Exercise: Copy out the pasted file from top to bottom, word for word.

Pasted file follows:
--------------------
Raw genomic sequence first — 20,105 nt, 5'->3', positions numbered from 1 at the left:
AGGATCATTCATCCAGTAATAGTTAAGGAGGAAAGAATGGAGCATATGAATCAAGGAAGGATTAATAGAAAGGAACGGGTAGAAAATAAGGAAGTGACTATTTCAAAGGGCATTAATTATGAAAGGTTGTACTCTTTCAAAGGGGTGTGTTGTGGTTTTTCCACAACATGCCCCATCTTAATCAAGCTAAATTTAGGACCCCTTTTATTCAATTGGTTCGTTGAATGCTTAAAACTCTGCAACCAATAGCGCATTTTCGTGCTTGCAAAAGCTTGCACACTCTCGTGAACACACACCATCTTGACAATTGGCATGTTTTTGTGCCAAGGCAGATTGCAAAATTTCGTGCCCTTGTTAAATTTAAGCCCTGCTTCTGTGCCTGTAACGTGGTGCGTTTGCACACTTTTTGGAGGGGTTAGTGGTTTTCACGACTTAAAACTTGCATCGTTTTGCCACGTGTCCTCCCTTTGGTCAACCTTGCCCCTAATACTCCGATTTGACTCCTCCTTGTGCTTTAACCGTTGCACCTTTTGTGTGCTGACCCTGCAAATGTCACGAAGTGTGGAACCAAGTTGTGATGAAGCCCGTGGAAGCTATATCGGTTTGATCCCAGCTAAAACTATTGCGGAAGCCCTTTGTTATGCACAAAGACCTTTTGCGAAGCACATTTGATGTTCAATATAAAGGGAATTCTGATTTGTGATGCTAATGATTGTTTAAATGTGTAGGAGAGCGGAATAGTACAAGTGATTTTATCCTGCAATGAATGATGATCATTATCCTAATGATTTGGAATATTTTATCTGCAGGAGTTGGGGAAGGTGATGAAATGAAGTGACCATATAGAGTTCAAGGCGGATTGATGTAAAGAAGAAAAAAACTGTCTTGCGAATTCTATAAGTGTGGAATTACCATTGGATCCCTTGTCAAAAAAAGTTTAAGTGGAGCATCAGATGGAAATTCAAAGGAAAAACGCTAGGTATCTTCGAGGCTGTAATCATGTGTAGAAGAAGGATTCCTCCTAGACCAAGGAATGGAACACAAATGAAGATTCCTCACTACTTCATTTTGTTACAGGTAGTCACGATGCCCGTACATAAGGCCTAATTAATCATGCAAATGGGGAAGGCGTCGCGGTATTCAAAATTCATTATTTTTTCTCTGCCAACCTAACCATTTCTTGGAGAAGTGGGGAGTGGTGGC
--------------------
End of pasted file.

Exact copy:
Raw genomic sequence first — 20,105 nt, 5'->3', positions numbered from 1 at the left:
AGGATCATTCATCCAGTAATAGTTAAGGAGGAAAGAATGGAGCATATGAATCAAGGAAGGATTAATAGAAAGGAACGGGTAGAAAATAAGGAAGTGACTATTTCAAAGGGCATTAATTATGAAAGGTTGTACTCTTTCAAAGGGGTGTGTTGTGGTTTTTCCACAACATGCCCCATCTTAATCAAGCTAAATTTAGGACCCCTTTTATTCAATTGGTTCGTTGAATGCTTAAAACTCTGCAACCAATAGCGCATTTTCGTGCTTGCAAAAGCTTGCACACTCTCGTGAACACACACCATCTTGACAATTGGCATGTTTTTGTGCCAAGGCAGATTGCAAAATTTCGTGCCCTTGTTAAATTTAAGCCCTGCTTCTGTGCCTGTAACGTGGTGCGTTTGCACACTTTTTGGAGGGGTTAGTGGTTTTCACGACTTAAAACTTGCATCGTTTTGCCACGTGTCCTCCCTTTGGTCAACCTTGCCCCTAATACTCCGATTTGACTCCTCCTTGTGCTTTAACCGTTGCACCTTTTGTGTGCTGACCCTGCAAATGTCACGAAGTGTGGAACCAAGTTGTGATGAAGCCCGTGGAAGCTATATCGGTTTGATCCCAGCTAAAACTATTGCGGAAGCCCTTTGTTATGCACAAAGACCTTTTGCGAAGCACATTTGATGTTCAATATAAAGGGAATTCTGATTTGTGATGCTAATGATTGTTTAAATGTGTAGGAGAGCGGAATAGTACAAGTGATTTTATCCTGCAATGAATGATGATCATTATCCTAATGATTTGGAATATTTTATCTGCAGGAGTTGGGGAAGGTGATGAAATGAAGTGACCATATAGAGTTCAAGGCGGATTGATGTAAAGAAGAAAAAAACTGTCTTGCGAATTCTATAAGTGTGGAATTACCATTGGATCCCTTGTCAAAAAAAGTTTAAGTGGAGCATCAGATGGAAATTCAAAGGAAAAACGCTAGGTATCTTCGAGGCTGTAATCATGTGTAGAAGAAGGATTCCTCCTAGACCAAGGAATGGAACACAAATGAAGATTCCTCACTACTTCATTTTGTTACAGGTAGTCACGATGCCCGTACATAAGGCCTAATTAATCATGCAAATGGGGAAGGCGTCGCGGTATTCAAAATTCATTATTTTTTCTCTGCCAACCTAACCATTTCTTGGAGAAGTGGGGAGTGGTGGC